James's Twitter Feed

  • RT  @WiltonPark : Read our #ModernSlaveryWP report: tackling #modernslavery through the role of #digital technology | Visit: https://t.co/sJ… 2 days ago
  • RT  @JuliaBlocher : . @MelissaSiegel1  of  @UNUMERIT  on the opening panel of #ForMigration meeting on migrant remittances, portability of rights… 2 days ago
  • This is potentially a big deal in the fight to #endslavery https://t.co/BSu9RBGOH4 3 days ago
  • RT  @ubhoola62 : OHCHR | Paraguay must prioritize children in fight against modern slavery – UN rights expert https://t.co/2oJw0NMAzH 3 days ago
  • Alarming to say the least. Hardening borders will not end this. It's a complex social problem requiring multifacete… https://t.co/8wt2CxiU73 5 days ago

James Cockayne

Head of Office at the United Nations and Member at the United Nations University and Editorial Committee at the Journal of International Criminal Justice

BIOGRAPHY 

A strategist, international lawyer and writer, James Cockayne is the Head of Office at the United Nations for the United Nations University, a global think tank created by the UN General Assembly in 1972. He has served as Principal Legal Officer in the Transnational Crime Unit of the Australian Attorney-General’s Department, worked in war crimes trials in Africa and served with thinktanks in New York. He spent two years as Co-Director of the non-profit Center on Global Counterterrorism Cooperation, leading their work in New York and Africa.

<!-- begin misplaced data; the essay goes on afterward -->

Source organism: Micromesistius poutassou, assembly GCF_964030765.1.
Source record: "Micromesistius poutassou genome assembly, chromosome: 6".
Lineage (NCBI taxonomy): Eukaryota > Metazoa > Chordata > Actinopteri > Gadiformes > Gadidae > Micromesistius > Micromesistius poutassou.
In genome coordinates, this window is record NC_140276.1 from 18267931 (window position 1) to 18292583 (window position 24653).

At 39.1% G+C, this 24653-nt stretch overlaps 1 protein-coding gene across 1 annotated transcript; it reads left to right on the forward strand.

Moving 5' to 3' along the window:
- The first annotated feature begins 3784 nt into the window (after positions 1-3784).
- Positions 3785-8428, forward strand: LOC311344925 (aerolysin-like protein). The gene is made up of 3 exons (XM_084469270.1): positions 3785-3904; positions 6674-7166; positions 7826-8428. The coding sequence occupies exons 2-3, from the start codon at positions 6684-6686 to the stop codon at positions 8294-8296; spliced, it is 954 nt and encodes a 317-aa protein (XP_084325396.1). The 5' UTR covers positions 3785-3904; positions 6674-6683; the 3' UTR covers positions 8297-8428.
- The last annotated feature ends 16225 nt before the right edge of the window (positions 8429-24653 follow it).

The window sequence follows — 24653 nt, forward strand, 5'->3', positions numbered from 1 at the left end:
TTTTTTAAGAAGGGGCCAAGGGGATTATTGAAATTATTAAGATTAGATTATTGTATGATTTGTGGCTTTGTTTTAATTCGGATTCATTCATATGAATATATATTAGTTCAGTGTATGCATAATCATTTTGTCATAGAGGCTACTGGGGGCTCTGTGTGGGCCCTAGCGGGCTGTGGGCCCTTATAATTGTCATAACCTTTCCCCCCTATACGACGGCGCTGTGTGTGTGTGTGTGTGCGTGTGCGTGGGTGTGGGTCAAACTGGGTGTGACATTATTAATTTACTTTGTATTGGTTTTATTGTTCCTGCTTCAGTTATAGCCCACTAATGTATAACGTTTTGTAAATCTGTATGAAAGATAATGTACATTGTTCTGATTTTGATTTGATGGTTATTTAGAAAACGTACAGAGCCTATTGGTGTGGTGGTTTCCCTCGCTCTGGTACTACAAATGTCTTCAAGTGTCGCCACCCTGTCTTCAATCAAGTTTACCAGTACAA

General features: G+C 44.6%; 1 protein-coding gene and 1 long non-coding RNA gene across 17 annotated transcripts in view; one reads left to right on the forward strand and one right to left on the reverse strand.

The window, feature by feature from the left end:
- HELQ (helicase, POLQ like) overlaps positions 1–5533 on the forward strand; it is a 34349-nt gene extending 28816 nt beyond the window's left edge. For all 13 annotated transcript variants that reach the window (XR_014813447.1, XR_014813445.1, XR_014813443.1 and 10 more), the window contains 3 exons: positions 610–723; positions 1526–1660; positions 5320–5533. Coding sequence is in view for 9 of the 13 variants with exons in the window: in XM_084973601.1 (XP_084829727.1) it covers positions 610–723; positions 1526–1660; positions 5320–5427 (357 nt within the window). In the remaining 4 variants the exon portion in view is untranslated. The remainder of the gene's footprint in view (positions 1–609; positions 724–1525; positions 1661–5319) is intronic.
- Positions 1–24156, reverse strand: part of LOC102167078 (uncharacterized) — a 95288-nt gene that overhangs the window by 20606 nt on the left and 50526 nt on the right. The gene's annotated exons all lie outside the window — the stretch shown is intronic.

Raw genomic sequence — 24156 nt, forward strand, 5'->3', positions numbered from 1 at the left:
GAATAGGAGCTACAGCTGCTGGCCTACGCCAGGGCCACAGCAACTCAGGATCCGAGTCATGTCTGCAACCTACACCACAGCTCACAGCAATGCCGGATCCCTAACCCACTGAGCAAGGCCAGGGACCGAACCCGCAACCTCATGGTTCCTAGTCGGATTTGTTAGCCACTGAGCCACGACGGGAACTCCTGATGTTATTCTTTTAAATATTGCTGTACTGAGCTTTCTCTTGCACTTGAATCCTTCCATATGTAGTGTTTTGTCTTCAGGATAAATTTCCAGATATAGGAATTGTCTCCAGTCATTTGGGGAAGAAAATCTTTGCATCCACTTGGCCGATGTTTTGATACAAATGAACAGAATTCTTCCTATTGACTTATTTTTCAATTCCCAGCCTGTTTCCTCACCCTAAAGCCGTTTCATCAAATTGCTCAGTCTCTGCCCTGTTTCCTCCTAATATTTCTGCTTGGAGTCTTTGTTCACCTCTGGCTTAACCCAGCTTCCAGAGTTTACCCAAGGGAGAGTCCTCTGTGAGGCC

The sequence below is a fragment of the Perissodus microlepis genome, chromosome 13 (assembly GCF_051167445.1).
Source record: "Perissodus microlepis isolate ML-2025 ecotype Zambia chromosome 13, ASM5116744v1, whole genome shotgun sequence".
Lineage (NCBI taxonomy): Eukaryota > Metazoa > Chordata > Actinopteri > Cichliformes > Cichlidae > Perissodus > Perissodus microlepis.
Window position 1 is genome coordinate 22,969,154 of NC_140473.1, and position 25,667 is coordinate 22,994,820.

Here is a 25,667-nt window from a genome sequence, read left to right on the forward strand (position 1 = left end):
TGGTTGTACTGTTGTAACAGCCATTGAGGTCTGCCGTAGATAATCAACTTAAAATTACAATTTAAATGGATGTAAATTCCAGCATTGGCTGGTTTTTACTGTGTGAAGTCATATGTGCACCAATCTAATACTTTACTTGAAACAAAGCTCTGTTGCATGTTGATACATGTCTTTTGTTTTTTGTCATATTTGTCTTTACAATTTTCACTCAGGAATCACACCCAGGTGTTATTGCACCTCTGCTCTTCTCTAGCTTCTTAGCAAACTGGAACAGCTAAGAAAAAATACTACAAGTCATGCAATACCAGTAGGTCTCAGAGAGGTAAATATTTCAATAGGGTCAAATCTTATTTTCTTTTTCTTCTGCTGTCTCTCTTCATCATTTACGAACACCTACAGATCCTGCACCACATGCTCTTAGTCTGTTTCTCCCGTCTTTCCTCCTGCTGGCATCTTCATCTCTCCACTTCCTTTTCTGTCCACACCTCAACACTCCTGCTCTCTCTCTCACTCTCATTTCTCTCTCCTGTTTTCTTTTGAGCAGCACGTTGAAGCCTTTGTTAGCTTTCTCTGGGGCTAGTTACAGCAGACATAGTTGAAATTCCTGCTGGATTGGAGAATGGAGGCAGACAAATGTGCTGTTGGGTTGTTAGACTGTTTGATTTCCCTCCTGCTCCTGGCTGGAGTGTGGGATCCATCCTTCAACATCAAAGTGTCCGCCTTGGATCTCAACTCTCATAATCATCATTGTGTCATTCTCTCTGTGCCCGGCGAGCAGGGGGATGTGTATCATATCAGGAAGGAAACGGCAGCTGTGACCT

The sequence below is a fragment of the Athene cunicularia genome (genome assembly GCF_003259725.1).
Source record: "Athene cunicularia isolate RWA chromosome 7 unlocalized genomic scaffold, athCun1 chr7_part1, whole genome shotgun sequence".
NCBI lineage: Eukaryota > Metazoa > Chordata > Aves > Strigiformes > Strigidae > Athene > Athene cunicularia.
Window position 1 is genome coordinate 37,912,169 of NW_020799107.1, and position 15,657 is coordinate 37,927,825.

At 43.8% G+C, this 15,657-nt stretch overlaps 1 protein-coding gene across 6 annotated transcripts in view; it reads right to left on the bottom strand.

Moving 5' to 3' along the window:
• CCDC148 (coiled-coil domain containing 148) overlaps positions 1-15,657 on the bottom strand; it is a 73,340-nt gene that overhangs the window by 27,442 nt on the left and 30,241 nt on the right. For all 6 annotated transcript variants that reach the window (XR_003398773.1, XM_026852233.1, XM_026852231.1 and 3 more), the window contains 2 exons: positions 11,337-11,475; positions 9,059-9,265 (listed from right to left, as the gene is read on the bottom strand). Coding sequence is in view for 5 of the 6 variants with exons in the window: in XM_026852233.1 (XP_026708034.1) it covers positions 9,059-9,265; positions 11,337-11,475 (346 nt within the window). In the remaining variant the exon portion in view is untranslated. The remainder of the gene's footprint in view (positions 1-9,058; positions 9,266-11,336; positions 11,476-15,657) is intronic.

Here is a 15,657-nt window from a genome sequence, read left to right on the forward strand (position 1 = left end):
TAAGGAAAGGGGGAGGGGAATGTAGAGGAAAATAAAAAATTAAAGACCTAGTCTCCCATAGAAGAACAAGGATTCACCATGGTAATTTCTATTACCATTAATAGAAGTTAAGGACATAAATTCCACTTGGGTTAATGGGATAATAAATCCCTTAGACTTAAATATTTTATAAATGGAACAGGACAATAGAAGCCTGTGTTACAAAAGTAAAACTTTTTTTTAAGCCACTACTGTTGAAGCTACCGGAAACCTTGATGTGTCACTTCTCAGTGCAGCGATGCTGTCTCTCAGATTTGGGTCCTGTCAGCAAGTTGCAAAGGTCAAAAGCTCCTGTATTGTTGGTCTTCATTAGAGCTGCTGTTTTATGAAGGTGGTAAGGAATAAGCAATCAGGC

James has been a member of the Editorial Committee of the Journal of International Criminal Justice for almost a decade, serving as Chair for several years. He has been a visiting lecturer at Columbia University, a consultant to the World Bank, UN DPKO, Center on Humanitarian Dialogue, Norwegian Peacebuilidng Forum and Global Leadership Forum.

In 2011 James was invited to address the UN Human Rights Council on the regulation of private security companies, and helped to establish the International Code of Conduct Association that monitors human rights performance of private security companies. His books include Peace Operations and Organized Crime: Enemies or Allies? (Routledge, 2011), edited with Adam Lupel; and Beyond Market Forces: Regulating the Global Security Industry (IPI, 2009).

PUBLICATIONS